Recently a couple was surprised to find out that a listing they were interested in had sold before they even had a chance to see it. This was particularly disconcerting because all the other listings they had considered were marketed for a week or more before offers were accepted. Then, in most cases, there were several other buyers vying to buy the property. But, the one that got away sold with only one offer, leaving the buyers wondering if they had missed out on an excellent opportunity.

It turns out that the listing in question wasn’t the right house for these buyers. But, the quick sale does raise a question. In a hot seller’s market, as are occurring in many areas of the country, especially in California, why would a seller accept an offer quickly without the benefit of full market exposure?

Some sellers feel under pressure to sell quickly. For instance, sellers who buy before they sell may feel more comfortable with a fast sale at a good price than they would waiting for weeks wondering if they’ll receive a better offer. That extra time could cost the sellers a lot if they are paying for two mortgages plus interim financing.

Sellers with small children, and some elderly homeowners, find the marketing experience particularly disruptive. A fast sale can be worth it to these sellers, even though it may mean leaving money on the table.

A quick sale can occur if a buyer makes a pre-emptive offer that the seller accepts. A pre-emptive offer is an offer that’s made before the seller’s designated date to hear offers, or before the property is exposed to the market. In this situation, the buyer writes an offer early and insists that it be presented to the sellers. The sellers don’t have to respond. But state law may require that any and all offers be presented to the seller.

There are drawbacks to both buyers and sellers with pre-emptive offers. If a seller is intent on waiting for market exposure before entertaining any offers, a pre-emptive offer will usually need to be very strong in order to entice the seller into changing his game plan. In other words, it needs to be an offer he can’t refuse. With a pre-emptive bid, the buyer will never know if he paid too much. Likewise, if the seller accepts an offer before receiving market exposure, he will never know if he could have sold for even more.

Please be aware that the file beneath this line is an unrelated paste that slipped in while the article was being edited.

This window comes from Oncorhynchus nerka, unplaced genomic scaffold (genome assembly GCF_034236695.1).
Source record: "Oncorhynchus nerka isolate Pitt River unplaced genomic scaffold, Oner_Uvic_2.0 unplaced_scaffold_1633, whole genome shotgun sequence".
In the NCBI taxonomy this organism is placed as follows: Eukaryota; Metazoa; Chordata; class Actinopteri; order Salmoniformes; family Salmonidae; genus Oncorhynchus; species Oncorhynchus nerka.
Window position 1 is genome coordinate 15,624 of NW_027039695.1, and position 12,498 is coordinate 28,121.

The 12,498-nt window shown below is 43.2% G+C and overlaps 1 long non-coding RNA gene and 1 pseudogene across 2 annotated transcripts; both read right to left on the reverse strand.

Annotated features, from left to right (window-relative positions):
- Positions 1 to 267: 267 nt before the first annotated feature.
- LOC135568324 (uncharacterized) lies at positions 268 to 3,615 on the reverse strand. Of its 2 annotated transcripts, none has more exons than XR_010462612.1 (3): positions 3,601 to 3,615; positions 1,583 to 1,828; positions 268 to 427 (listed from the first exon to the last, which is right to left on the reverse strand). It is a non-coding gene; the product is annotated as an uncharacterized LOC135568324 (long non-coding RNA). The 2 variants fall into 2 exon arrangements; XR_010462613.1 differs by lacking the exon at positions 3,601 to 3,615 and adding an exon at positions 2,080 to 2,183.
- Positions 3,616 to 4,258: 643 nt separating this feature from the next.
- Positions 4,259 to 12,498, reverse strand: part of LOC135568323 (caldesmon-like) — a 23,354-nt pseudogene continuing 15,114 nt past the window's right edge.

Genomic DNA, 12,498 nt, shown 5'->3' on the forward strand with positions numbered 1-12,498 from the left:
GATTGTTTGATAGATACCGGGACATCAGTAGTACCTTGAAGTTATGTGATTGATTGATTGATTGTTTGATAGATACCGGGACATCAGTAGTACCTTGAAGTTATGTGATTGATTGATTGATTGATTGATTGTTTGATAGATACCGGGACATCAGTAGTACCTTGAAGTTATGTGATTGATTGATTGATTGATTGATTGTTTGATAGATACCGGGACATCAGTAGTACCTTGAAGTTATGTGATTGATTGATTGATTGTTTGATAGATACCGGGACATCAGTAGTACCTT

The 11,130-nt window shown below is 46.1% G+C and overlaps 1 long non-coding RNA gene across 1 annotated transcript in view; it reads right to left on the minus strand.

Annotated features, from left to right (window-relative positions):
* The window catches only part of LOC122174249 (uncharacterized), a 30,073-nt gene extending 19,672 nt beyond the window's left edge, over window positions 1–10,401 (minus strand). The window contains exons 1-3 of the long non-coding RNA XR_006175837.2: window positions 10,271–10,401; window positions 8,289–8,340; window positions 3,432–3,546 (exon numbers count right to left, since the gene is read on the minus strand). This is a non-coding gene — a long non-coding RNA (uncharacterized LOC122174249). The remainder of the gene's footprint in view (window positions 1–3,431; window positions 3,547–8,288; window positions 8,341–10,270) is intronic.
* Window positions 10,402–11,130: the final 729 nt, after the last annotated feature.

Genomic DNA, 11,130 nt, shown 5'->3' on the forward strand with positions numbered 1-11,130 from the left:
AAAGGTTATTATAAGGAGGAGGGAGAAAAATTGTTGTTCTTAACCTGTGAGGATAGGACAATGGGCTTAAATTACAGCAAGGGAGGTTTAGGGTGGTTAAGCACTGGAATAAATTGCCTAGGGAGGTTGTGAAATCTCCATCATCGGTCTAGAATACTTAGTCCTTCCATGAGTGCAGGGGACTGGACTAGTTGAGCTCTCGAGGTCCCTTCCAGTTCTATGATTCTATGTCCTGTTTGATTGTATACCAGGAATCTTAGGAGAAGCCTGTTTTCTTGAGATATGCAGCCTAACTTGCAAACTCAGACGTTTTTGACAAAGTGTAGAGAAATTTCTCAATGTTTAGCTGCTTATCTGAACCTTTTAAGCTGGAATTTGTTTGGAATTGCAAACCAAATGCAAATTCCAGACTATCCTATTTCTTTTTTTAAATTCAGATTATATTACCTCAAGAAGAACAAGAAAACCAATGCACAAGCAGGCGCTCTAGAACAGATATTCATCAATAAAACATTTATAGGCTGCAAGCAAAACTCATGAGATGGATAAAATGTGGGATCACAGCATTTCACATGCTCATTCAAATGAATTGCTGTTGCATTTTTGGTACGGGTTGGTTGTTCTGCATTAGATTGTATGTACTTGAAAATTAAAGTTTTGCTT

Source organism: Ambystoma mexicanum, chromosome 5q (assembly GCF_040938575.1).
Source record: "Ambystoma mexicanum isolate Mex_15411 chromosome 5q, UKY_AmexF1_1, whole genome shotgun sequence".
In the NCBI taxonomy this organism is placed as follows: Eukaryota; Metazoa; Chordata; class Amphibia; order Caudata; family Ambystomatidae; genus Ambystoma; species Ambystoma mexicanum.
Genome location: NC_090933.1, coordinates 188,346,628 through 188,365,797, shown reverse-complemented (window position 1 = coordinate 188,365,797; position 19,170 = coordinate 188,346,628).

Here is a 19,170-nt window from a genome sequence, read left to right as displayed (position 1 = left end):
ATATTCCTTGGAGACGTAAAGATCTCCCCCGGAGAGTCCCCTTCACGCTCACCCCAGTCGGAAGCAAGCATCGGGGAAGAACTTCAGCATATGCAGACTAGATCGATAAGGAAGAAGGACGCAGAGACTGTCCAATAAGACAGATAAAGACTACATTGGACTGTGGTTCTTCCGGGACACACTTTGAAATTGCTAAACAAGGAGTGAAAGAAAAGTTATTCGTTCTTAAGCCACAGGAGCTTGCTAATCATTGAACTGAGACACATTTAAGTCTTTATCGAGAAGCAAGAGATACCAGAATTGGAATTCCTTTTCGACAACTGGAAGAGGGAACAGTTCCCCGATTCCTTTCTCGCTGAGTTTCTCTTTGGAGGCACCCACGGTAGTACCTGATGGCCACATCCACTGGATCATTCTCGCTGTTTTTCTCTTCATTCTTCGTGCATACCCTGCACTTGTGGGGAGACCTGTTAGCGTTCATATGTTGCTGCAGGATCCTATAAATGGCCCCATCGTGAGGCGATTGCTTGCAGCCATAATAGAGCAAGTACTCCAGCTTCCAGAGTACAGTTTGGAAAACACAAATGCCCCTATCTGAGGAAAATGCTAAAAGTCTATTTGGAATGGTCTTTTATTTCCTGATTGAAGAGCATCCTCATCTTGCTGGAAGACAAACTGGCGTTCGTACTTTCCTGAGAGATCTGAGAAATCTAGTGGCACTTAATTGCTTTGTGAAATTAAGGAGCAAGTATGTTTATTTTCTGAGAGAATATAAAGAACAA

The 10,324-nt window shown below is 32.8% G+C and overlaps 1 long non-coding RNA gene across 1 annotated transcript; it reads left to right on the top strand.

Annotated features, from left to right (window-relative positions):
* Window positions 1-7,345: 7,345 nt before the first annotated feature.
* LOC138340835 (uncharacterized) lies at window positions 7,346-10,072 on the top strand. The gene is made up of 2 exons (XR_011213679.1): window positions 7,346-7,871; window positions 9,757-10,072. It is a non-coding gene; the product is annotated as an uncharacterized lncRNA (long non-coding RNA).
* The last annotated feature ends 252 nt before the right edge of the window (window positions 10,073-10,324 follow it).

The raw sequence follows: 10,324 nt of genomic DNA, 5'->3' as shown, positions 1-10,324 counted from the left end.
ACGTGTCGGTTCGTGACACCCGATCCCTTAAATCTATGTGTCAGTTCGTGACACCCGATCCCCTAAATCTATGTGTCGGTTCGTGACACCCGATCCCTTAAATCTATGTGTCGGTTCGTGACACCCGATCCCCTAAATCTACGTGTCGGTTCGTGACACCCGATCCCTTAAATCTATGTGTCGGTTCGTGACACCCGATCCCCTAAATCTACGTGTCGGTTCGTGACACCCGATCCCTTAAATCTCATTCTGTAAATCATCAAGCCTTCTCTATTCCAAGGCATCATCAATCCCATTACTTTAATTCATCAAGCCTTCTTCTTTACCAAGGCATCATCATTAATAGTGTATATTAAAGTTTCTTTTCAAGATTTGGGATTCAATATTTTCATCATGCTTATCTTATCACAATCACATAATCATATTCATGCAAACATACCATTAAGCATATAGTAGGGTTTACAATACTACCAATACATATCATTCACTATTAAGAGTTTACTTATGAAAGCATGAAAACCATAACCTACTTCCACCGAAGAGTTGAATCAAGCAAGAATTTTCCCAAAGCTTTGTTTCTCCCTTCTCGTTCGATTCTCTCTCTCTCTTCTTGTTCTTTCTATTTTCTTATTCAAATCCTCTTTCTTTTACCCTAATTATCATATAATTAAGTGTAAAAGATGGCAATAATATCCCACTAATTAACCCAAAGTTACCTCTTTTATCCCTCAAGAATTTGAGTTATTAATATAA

HOUSE HUNTING TIP: To ensure that you don’t miss out on a listing, make sure that your agent tells you about any new listing that might work for you. Some real estate agents subscribe to listing alert services that will notify you directly when a new listing that meets your specifications comes on the market. Find out as soon as possible how the seller is planning to deal with offers. The seller could be ready to hear offers as soon as the property is listed, so you might have to move quickly.

In any event, don’t wait for a public open house to see the property if your agent thinks it’s a good fit. If after previewing the property, you want to make an offer, make sure the listing agents knows this. This way you insure you will be informed if another buyer makes a pre-emptive bid. It would be in the seller’s best interest to consider both offers. But there’s no chance of this happening, if the sellers don’t know that you want to buy the property.

THE CLOSING: Real estate is a fast business that waits for no one. And sellers can accept offers whenever they want.

Dian Hymer is author of “House Hunting, The Take-Along Workbook for Home Buyers,” and “Starting Out, The Complete Home Buyer’s Guide,” Chronicle Books.


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